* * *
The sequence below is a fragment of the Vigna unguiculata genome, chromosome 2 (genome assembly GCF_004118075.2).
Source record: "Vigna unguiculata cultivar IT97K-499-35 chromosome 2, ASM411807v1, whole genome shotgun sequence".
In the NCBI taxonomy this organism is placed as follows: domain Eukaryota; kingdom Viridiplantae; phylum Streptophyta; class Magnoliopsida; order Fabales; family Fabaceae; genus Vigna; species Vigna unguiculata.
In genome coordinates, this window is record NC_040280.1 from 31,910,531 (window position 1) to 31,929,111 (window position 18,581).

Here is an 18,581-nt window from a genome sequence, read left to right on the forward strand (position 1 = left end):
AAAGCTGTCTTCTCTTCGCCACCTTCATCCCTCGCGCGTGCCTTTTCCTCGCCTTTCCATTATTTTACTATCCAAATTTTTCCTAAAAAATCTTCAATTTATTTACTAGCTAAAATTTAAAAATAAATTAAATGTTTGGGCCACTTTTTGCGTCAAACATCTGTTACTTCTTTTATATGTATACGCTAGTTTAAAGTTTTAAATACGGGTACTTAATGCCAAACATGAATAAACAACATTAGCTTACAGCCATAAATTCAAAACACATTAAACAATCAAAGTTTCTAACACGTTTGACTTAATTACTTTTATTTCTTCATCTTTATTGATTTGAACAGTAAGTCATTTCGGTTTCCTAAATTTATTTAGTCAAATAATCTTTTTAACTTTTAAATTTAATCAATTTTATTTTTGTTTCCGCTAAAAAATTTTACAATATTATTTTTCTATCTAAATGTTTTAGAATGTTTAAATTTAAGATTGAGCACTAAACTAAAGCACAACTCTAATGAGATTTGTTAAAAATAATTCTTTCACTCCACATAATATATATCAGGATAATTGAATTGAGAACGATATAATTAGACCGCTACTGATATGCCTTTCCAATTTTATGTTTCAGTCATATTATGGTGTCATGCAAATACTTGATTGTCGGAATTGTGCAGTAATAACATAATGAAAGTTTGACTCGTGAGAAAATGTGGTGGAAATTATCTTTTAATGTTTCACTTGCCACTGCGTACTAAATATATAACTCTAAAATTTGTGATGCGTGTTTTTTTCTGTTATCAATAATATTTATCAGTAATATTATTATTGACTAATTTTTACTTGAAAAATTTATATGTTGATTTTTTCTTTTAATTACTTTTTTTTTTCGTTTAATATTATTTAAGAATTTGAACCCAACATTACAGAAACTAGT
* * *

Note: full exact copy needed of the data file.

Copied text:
The sequence below is a fragment of the Vigna unguiculata genome, chromosome 2 (genome assembly GCF_004118075.2).
Source record: "Vigna unguiculata cultivar IT97K-499-35 chromosome 2, ASM411807v1, whole genome shotgun sequence".
In the NCBI taxonomy this organism is placed as follows: domain Eukaryota; kingdom Viridiplantae; phylum Streptophyta; class Magnoliopsida; order Fabales; family Fabaceae; genus Vigna; species Vigna unguiculata.
In genome coordinates, this window is record NC_040280.1 from 31,910,531 (window position 1) to 31,929,111 (window position 18,581).

Here is an 18,581-nt window from a genome sequence, read left to right on the forward strand (position 1 = left end):
AAAGCTGTCTTCTCTTCGCCACCTTCATCCCTCGCGCGTGCCTTTTCCTCGCCTTTCCATTATTTTACTATCCAAATTTTTCCTAAAAAATCTTCAATTTATTTACTAGCTAAAATTTAAAAATAAATTAAATGTTTGGGCCACTTTTTGCGTCAAACATCTGTTACTTCTTTTATATGTATACGCTAGTTTAAAGTTTTAAATACGGGTACTTAATGCCAAACATGAATAAACAACATTAGCTTACAGCCATAAATTCAAAACACATTAAACAATCAAAGTTTCTAACACGTTTGACTTAATTACTTTTATTTCTTCATCTTTATTGATTTGAACAGTAAGTCATTTCGGTTTCCTAAATTTATTTAGTCAAATAATCTTTTTAACTTTTAAATTTAATCAATTTTATTTTTGTTTCCGCTAAAAAATTTTACAATATTATTTTTCTATCTAAATGTTTTAGAATGTTTAAATTTAAGATTGAGCACTAAACTAAAGCACAACTCTAATGAGATTTGTTAAAAATAATTCTTTCACTCCACATAATATATATCAGGATAATTGAATTGAGAACGATATAATTAGACCGCTACTGATATGCCTTTCCAATTTTATGTTTCAGTCATATTATGGTGTCATGCAAATACTTGATTGTCGGAATTGTGCAGTAATAACATAATGAAAGTTTGACTCGTGAGAAAATGTGGTGGAAATTATCTTTTAATGTTTCACTTGCCACTGCGTACTAAATATATAACTCTAAAATTTGTGATGCGTGTTTTTTTCTGTTATCAATAATATTTATCAGTAATATTATTATTGACTAATTTTTACTTGAAAAATTTATATGTTGATTTTTTCTTTTAATTACTTTTTTTTTTCGTTTAATATTATTTAAGAATTTGAACCCAACATTACAGAAACTAGT